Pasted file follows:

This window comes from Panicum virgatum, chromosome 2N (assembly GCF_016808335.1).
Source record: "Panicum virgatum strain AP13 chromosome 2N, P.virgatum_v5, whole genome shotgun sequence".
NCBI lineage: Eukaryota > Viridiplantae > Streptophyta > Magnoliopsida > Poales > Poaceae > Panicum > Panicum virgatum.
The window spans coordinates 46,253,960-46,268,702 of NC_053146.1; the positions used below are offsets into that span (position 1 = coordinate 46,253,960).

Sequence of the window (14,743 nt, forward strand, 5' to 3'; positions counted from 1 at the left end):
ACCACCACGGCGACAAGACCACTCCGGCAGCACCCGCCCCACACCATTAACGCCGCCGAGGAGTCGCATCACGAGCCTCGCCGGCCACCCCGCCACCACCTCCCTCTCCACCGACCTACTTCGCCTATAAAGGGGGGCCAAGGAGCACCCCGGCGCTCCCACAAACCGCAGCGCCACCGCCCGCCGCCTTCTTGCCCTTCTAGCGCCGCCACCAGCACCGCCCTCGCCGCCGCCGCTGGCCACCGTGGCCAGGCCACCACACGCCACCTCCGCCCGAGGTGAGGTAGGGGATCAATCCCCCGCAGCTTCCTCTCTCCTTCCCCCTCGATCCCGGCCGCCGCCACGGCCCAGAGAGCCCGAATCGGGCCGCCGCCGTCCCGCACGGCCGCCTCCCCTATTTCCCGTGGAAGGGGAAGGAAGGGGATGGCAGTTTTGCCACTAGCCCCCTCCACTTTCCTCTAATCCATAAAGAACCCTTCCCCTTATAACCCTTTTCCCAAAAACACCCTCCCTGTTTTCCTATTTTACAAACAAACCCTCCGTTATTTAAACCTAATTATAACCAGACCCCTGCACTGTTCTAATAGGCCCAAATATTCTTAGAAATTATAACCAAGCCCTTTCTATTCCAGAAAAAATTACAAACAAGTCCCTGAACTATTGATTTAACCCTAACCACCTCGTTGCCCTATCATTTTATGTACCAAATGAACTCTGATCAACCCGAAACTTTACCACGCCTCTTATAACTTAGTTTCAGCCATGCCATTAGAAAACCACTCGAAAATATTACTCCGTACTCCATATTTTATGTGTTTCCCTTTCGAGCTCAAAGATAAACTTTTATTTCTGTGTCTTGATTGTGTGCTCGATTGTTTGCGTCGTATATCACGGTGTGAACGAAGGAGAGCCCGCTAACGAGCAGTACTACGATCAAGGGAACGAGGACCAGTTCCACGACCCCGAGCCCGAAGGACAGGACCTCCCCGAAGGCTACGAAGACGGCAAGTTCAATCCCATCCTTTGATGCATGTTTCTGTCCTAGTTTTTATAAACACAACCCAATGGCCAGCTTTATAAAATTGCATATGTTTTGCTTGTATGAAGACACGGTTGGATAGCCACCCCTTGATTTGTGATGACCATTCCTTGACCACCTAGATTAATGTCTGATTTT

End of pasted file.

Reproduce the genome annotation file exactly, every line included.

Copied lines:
This window comes from Panicum virgatum, chromosome 2N (assembly GCF_016808335.1).
Source record: "Panicum virgatum strain AP13 chromosome 2N, P.virgatum_v5, whole genome shotgun sequence".
NCBI lineage: Eukaryota > Viridiplantae > Streptophyta > Magnoliopsida > Poales > Poaceae > Panicum > Panicum virgatum.
The window spans coordinates 46,253,960-46,268,702 of NC_053146.1; the positions used below are offsets into that span (position 1 = coordinate 46,253,960).

Sequence of the window (14,743 nt, forward strand, 5' to 3'; positions counted from 1 at the left end):
ACCACCACGGCGACAAGACCACTCCGGCAGCACCCGCCCCACACCATTAACGCCGCCGAGGAGTCGCATCACGAGCCTCGCCGGCCACCCCGCCACCACCTCCCTCTCCACCGACCTACTTCGCCTATAAAGGGGGGCCAAGGAGCACCCCGGCGCTCCCACAAACCGCAGCGCCACCGCCCGCCGCCTTCTTGCCCTTCTAGCGCCGCCACCAGCACCGCCCTCGCCGCCGCCGCTGGCCACCGTGGCCAGGCCACCACACGCCACCTCCGCCCGAGGTGAGGTAGGGGATCAATCCCCCGCAGCTTCCTCTCTCCTTCCCCCTCGATCCCGGCCGCCGCCACGGCCCAGAGAGCCCGAATCGGGCCGCCGCCGTCCCGCACGGCCGCCTCCCCTATTTCCCGTGGAAGGGGAAGGAAGGGGATGGCAGTTTTGCCACTAGCCCCCTCCACTTTCCTCTAATCCATAAAGAACCCTTCCCCTTATAACCCTTTTCCCAAAAACACCCTCCCTGTTTTCCTATTTTACAAACAAACCCTCCGTTATTTAAACCTAATTATAACCAGACCCCTGCACTGTTCTAATAGGCCCAAATATTCTTAGAAATTATAACCAAGCCCTTTCTATTCCAGAAAAAATTACAAACAAGTCCCTGAACTATTGATTTAACCCTAACCACCTCGTTGCCCTATCATTTTATGTACCAAATGAACTCTGATCAACCCGAAACTTTACCACGCCTCTTATAACTTAGTTTCAGCCATGCCATTAGAAAACCACTCGAAAATATTACTCCGTACTCCATATTTTATGTGTTTCCCTTTCGAGCTCAAAGATAAACTTTTATTTCTGTGTCTTGATTGTGTGCTCGATTGTTTGCGTCGTATATCACGGTGTGAACGAAGGAGAGCCCGCTAACGAGCAGTACTACGATCAAGGGAACGAGGACCAGTTCCACGACCCCGAGCCCGAAGGACAGGACCTCCCCGAAGGCTACGAAGACGGCAAGTTCAATCCCATCCTTTGATGCATGTTTCTGTCCTAGTTTTTATAAACACAACCCAATGGCCAGCTTTATAAAATTGCATATGTTTTGCTTGTATGAAGACACGGTTGGATAGCCACCCCTTGATTTGTGATGACCATTCCTTGACCACCTAGATTAATGTCTGATTTT